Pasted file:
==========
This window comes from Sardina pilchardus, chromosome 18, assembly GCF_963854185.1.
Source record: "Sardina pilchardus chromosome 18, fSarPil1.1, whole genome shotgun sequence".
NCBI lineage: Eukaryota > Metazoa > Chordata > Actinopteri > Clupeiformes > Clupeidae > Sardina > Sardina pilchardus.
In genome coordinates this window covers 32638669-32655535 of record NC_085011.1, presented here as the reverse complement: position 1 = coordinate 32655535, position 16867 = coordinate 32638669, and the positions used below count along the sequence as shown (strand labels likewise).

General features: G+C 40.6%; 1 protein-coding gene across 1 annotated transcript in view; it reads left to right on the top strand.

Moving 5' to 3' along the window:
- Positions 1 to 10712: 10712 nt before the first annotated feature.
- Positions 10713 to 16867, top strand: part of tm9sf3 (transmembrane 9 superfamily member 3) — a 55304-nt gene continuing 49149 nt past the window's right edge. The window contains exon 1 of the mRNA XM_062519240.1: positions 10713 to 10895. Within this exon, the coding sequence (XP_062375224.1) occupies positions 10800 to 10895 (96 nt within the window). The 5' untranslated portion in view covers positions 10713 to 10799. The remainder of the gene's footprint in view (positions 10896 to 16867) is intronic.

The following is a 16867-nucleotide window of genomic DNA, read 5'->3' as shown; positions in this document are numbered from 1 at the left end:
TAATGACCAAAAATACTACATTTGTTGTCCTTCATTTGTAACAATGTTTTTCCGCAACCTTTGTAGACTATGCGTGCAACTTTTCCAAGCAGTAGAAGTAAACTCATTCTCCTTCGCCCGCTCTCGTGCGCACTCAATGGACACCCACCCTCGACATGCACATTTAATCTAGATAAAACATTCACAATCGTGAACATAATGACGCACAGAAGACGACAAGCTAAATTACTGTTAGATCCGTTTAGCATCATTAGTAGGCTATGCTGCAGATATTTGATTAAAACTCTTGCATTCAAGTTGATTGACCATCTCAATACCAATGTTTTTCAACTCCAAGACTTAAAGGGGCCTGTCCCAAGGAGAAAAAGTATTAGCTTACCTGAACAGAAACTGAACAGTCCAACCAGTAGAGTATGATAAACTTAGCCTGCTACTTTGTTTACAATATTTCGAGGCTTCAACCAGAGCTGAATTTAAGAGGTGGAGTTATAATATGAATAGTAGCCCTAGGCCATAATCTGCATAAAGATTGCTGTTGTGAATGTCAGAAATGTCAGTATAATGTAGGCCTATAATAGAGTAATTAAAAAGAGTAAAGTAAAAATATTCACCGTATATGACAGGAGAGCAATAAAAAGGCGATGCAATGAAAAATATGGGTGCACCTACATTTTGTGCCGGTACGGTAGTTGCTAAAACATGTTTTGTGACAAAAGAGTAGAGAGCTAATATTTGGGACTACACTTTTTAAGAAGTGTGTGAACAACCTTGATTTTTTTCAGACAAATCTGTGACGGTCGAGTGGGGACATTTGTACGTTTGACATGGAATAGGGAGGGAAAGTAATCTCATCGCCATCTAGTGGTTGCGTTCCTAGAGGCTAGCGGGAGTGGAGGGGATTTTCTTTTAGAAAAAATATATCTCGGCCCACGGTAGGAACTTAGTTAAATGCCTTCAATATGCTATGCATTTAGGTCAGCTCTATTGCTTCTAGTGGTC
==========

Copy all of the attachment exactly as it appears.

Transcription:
This window comes from Sardina pilchardus, chromosome 18, assembly GCF_963854185.1.
Source record: "Sardina pilchardus chromosome 18, fSarPil1.1, whole genome shotgun sequence".
NCBI lineage: Eukaryota > Metazoa > Chordata > Actinopteri > Clupeiformes > Clupeidae > Sardina > Sardina pilchardus.
In genome coordinates this window covers 32638669-32655535 of record NC_085011.1, presented here as the reverse complement: position 1 = coordinate 32655535, position 16867 = coordinate 32638669, and the positions used below count along the sequence as shown (strand labels likewise).

General features: G+C 40.6%; 1 protein-coding gene across 1 annotated transcript in view; it reads left to right on the top strand.

Moving 5' to 3' along the window:
- Positions 1 to 10712: 10712 nt before the first annotated feature.
- Positions 10713 to 16867, top strand: part of tm9sf3 (transmembrane 9 superfamily member 3) — a 55304-nt gene continuing 49149 nt past the window's right edge. The window contains exon 1 of the mRNA XM_062519240.1: positions 10713 to 10895. Within this exon, the coding sequence (XP_062375224.1) occupies positions 10800 to 10895 (96 nt within the window). The 5' untranslated portion in view covers positions 10713 to 10799. The remainder of the gene's footprint in view (positions 10896 to 16867) is intronic.

The following is a 16867-nucleotide window of genomic DNA, read 5'->3' as shown; positions in this document are numbered from 1 at the left end:
TAATGACCAAAAATACTACATTTGTTGTCCTTCATTTGTAACAATGTTTTTCCGCAACCTTTGTAGACTATGCGTGCAACTTTTCCAAGCAGTAGAAGTAAACTCATTCTCCTTCGCCCGCTCTCGTGCGCACTCAATGGACACCCACCCTCGACATGCACATTTAATCTAGATAAAACATTCACAATCGTGAACATAATGACGCACAGAAGACGACAAGCTAAATTACTGTTAGATCCGTTTAGCATCATTAGTAGGCTATGCTGCAGATATTTGATTAAAACTCTTGCATTCAAGTTGATTGACCATCTCAATACCAATGTTTTTCAACTCCAAGACTTAAAGGGGCCTGTCCCAAGGAGAAAAAGTATTAGCTTACCTGAACAGAAACTGAACAGTCCAACCAGTAGAGTATGATAAACTTAGCCTGCTACTTTGTTTACAATATTTCGAGGCTTCAACCAGAGCTGAATTTAAGAGGTGGAGTTATAATATGAATAGTAGCCCTAGGCCATAATCTGCATAAAGATTGCTGTTGTGAATGTCAGAAATGTCAGTATAATGTAGGCCTATAATAGAGTAATTAAAAAGAGTAAAGTAAAAATATTCACCGTATATGACAGGAGAGCAATAAAAAGGCGATGCAATGAAAAATATGGGTGCACCTACATTTTGTGCCGGTACGGTAGTTGCTAAAACATGTTTTGTGACAAAAGAGTAGAGAGCTAATATTTGGGACTACACTTTTTAAGAAGTGTGTGAACAACCTTGATTTTTTTCAGACAAATCTGTGACGGTCGAGTGGGGACATTTGTACGTTTGACATGGAATAGGGAGGGAAAGTAATCTCATCGCCATCTAGTGGTTGCGTTCCTAGAGGCTAGCGGGAGTGGAGGGGATTTTCTTTTAGAAAAAATATATCTCGGCCCACGGTAGGAACTTAGTTAAATGCCTTCAATATGCTATGCATTTAGGTCAGCTCTATTGCTTCTAGTGGTC